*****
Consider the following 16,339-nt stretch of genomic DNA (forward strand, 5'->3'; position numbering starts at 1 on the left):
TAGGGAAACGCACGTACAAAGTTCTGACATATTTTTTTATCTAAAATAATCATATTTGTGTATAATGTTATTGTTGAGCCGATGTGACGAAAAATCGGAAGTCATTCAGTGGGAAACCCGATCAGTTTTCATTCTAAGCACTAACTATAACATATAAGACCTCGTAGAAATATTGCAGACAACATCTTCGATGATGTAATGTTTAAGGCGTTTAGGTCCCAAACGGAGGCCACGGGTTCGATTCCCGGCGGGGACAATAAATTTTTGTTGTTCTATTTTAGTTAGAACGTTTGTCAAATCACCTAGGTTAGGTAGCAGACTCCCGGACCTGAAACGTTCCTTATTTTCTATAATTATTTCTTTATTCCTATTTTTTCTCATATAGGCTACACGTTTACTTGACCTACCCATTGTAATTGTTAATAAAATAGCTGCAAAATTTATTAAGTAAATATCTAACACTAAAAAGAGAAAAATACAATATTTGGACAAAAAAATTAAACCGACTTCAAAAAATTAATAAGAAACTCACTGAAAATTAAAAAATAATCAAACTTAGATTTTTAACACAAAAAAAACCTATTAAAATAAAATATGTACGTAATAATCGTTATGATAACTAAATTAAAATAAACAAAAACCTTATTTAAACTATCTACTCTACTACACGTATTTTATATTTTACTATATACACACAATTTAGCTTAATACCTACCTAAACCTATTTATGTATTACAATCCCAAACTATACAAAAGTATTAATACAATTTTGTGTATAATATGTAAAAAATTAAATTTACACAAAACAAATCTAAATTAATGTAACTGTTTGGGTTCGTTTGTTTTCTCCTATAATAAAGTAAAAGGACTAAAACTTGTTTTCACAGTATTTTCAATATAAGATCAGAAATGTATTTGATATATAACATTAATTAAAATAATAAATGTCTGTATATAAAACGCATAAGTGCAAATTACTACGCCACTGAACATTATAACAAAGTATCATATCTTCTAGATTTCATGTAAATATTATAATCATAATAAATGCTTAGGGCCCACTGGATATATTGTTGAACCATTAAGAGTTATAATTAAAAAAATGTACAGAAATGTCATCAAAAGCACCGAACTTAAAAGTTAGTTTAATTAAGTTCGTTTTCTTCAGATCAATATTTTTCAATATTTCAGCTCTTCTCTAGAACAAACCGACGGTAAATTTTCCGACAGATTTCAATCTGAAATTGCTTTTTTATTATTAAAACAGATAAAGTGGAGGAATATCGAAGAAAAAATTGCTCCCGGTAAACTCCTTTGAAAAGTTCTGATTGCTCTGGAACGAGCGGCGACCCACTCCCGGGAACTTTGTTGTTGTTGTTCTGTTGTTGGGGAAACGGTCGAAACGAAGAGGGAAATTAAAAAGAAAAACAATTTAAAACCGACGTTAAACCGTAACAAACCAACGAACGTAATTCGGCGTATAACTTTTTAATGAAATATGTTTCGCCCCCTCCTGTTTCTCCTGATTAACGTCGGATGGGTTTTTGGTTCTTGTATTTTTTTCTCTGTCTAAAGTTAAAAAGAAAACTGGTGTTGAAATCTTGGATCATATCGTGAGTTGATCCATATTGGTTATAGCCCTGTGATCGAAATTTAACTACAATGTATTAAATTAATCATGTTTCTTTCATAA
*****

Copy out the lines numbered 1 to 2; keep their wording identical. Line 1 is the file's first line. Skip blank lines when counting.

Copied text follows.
Consider the following 16,339-nt stretch of genomic DNA (forward strand, 5'->3'; position numbering starts at 1 on the left):
TAGGGAAACGCACGTACAAAGTTCTGACATATTTTTTTATCTAAAATAATCATATTTGTGTATAATGTTATTGTTGAGCCGATGTGACGAAAAATCGGAAGTCATTCAGTGGGAAACCCGATCAGTTTTCATTCTAAGCACTAACTATAACATATAAGACCTCGTAGAAATATTGCAGACAACATCTTCGATGATGTAATGTTTAAGGCGTTTAGGTCCCAAACGGAGGCCACGGGTTCGATTCCCGGCGGGGACAATAAATTTTTGTTGTTCTATTTTAGTTAGAACGTTTGTCAAATCACCTAGGTTAGGTAGCAGACTCCCGGACCTGAAACGTTCCTTATTTTCTATAATTATTTCTTTATTCCTATTTTTTCTCATATAGGCTACACGTTTACTTGACCTACCCATTGTAATTGTTAATAAAATAGCTGCAAAATTTATTAAGTAAATATCTAACACTAAAAAGAGAAAAATACAATATTTGGACAAAAAAATTAAACCGACTTCAAAAAATTAATAAGAAACTCACTGAAAATTAAAAAATAATCAAACTTAGATTTTTAACACAAAAAAAACCTATTAAAATAAAATATGTACGTAATAATCGTTATGATAACTAAATTAAAATAAACAAAAACCTTATTTAAACTATCTACTCTACTACACGTATTTTATATTTTACTATATACACACAATTTAGCTTAATACCTACCTAAACCTATTTATGTATTACAATCCCAAACTATACAAAAGTATTAATACAATTTTGTGTATAATATGTAAAAAATTAAATTTACACAAAACAAATCTAAATTAATGTAACTGTTTGGGTTCGTTTGTTTTCTCCTATAATAAAGTAAAAGGACTAAAACTTGTTTTCACAGTATTTTCAATATAAGATCAGAAATGTATTTGATATATAACATTAATTAAAATAATAAATGTCTGTATATAAAACGCATAAGTGCAAATTACTACGCCACTGAACATTATAACAAAGTATCATATCTTCTAGATTTCATGTAAATATTATAATCATAATAAATGCTTAGGGCCCACTGGATATATTGTTGAACCATTAAGAGTTATAATTAAAAAAATGTACAGAAATGTCATCAAAAGCACCGAACTTAAAAGTTAGTTTAATTAAGTTCGTTTTCTTCAGATCAATATTTTTCAATATTTCAGCTCTTCTCTAGAACAAACCGACGGTAAATTTTCCGACAGATTTCAATCTGAAATTGCTTTTTTATTATTAAAACAGATAAAGTGGAGGAATATCGAAGAAAAAATTGCTCCCGGTAAACTCCTTTGAAAAGTTCTGATTGCTCTGGAACGAGCGGCGACCCACTCCCGGGAACTTTGTTGTTGTTGTTCTGTTGTTGGGGAAACGGTCGAAACGAAGAGGGAAATTAAAAAGAAAAACAATTTAAAACCGACGTTAAACCGTAACAAACCAACGAACGTAATTCGGCGTATAACTTTTTAATGAAATATGTTTCGCCCCCTCCTGTTTCTCCTGATTAACGTCGGATGGGTTTTTGGTTCTTGTATTTTTTTCTCTGTCTAAAGTTAAAAAGAAAACTGGTGTTGAAATCTTGGATCATATCGTGAGTTGATCCATATTGGTTATAGCCCTGTGATCGAAATTTAACTACAATGTATTAAATTAATCATGTTTCTTTCATAA